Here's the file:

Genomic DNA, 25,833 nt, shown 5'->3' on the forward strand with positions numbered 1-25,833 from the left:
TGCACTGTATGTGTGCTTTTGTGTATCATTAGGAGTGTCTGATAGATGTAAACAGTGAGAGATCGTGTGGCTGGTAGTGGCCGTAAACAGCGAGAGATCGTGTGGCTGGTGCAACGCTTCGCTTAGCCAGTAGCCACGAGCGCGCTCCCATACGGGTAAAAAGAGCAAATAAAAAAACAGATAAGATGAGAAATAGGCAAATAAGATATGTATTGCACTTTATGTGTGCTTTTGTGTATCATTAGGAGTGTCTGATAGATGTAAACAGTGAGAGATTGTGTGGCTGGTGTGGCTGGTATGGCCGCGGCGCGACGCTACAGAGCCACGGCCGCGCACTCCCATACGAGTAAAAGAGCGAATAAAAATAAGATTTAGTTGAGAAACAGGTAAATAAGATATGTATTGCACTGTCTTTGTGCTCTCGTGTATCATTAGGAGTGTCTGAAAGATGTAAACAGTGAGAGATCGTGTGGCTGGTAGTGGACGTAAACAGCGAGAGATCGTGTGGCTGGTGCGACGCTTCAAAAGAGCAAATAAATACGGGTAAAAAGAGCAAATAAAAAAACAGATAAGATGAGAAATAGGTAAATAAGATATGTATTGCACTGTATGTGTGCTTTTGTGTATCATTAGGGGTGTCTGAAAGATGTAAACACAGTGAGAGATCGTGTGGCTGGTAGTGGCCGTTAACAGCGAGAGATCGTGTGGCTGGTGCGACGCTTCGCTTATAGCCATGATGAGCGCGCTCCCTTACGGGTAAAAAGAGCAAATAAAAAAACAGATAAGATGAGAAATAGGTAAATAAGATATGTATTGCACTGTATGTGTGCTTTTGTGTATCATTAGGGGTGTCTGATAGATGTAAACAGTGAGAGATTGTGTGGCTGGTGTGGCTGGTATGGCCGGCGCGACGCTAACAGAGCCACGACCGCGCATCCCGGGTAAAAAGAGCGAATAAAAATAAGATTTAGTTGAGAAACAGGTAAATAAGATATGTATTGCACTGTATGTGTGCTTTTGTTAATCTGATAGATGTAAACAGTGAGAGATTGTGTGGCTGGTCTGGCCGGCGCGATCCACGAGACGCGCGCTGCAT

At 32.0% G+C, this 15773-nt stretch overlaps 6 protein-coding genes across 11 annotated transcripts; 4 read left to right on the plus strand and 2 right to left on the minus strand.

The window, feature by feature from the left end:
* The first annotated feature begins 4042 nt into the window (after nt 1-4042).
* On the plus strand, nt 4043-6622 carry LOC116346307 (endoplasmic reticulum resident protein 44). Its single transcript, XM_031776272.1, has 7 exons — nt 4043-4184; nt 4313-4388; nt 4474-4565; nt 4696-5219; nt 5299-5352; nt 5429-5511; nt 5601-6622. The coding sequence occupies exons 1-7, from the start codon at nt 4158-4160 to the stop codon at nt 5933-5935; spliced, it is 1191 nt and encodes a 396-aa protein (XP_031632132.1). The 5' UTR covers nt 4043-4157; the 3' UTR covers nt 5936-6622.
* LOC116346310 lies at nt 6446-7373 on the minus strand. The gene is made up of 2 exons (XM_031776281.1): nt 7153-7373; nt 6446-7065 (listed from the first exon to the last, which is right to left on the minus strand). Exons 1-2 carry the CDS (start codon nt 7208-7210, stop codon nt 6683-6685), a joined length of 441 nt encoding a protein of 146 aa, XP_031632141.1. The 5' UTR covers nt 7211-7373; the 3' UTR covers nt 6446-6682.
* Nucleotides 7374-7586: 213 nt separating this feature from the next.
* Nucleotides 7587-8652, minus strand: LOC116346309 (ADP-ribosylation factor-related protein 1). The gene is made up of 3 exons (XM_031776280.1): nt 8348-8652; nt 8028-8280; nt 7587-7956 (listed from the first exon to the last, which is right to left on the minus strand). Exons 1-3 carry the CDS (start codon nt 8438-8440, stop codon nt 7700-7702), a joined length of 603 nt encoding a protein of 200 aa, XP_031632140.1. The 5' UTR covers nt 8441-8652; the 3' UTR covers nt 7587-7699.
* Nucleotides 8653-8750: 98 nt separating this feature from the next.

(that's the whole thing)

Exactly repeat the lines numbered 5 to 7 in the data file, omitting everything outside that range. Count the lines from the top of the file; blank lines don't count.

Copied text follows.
* The first annotated feature begins 4042 nt into the window (after nt 1-4042).
* On the plus strand, nt 4043-6622 carry LOC116346307 (endoplasmic reticulum resident protein 44). Its single transcript, XM_031776272.1, has 7 exons — nt 4043-4184; nt 4313-4388; nt 4474-4565; nt 4696-5219; nt 5299-5352; nt 5429-5511; nt 5601-6622. The coding sequence occupies exons 1-7, from the start codon at nt 4158-4160 to the stop codon at nt 5933-5935; spliced, it is 1191 nt and encodes a 396-aa protein (XP_031632132.1). The 5' UTR covers nt 4043-4157; the 3' UTR covers nt 5936-6622.
* LOC116346310 lies at nt 6446-7373 on the minus strand. The gene is made up of 2 exons (XM_031776281.1): nt 7153-7373; nt 6446-7065 (listed from the first exon to the last, which is right to left on the minus strand). Exons 1-2 carry the CDS (start codon nt 7208-7210, stop codon nt 6683-6685), a joined length of 441 nt encoding a protein of 146 aa, XP_031632141.1. The 5' UTR covers nt 7211-7373; the 3' UTR covers nt 6446-6682.